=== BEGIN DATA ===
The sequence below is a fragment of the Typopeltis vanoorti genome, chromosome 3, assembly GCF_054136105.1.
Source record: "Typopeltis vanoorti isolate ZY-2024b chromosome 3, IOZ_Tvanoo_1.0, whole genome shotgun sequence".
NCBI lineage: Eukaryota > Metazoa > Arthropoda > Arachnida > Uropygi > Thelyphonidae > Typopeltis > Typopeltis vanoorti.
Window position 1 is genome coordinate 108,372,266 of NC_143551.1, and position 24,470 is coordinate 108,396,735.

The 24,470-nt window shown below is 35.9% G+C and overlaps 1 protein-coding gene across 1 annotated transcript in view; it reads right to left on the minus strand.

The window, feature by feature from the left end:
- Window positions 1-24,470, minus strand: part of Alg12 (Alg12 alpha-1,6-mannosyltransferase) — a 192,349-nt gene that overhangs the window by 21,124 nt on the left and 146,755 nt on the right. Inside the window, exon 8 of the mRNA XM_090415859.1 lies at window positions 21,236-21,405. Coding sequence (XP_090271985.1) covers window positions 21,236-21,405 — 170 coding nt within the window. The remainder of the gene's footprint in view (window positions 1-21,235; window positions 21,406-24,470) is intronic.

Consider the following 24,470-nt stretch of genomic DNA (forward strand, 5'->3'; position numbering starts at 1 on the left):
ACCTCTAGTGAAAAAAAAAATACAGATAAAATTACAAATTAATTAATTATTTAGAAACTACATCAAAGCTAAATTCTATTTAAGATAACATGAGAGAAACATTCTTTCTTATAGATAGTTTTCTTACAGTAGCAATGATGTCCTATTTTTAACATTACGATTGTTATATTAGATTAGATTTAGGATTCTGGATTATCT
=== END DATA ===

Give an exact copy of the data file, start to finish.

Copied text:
The sequence below is a fragment of the Typopeltis vanoorti genome, chromosome 3, assembly GCF_054136105.1.
Source record: "Typopeltis vanoorti isolate ZY-2024b chromosome 3, IOZ_Tvanoo_1.0, whole genome shotgun sequence".
NCBI lineage: Eukaryota > Metazoa > Arthropoda > Arachnida > Uropygi > Thelyphonidae > Typopeltis > Typopeltis vanoorti.
Window position 1 is genome coordinate 108,372,266 of NC_143551.1, and position 24,470 is coordinate 108,396,735.

The 24,470-nt window shown below is 35.9% G+C and overlaps 1 protein-coding gene across 1 annotated transcript in view; it reads right to left on the minus strand.

The window, feature by feature from the left end:
- Window positions 1-24,470, minus strand: part of Alg12 (Alg12 alpha-1,6-mannosyltransferase) — a 192,349-nt gene that overhangs the window by 21,124 nt on the left and 146,755 nt on the right. Inside the window, exon 8 of the mRNA XM_090415859.1 lies at window positions 21,236-21,405. Coding sequence (XP_090271985.1) covers window positions 21,236-21,405 — 170 coding nt within the window. The remainder of the gene's footprint in view (window positions 1-21,235; window positions 21,406-24,470) is intronic.

Consider the following 24,470-nt stretch of genomic DNA (forward strand, 5'->3'; position numbering starts at 1 on the left):
ACCTCTAGTGAAAAAAAAAATACAGATAAAATTACAAATTAATTAATTATTTAGAAACTACATCAAAGCTAAATTCTATTTAAGATAACATGAGAGAAACATTCTTTCTTATAGATAGTTTTCTTACAGTAGCAATGATGTCCTATTTTTAACATTACGATTGTTATATTAGATTAGATTTAGGATTCTGGATTATCT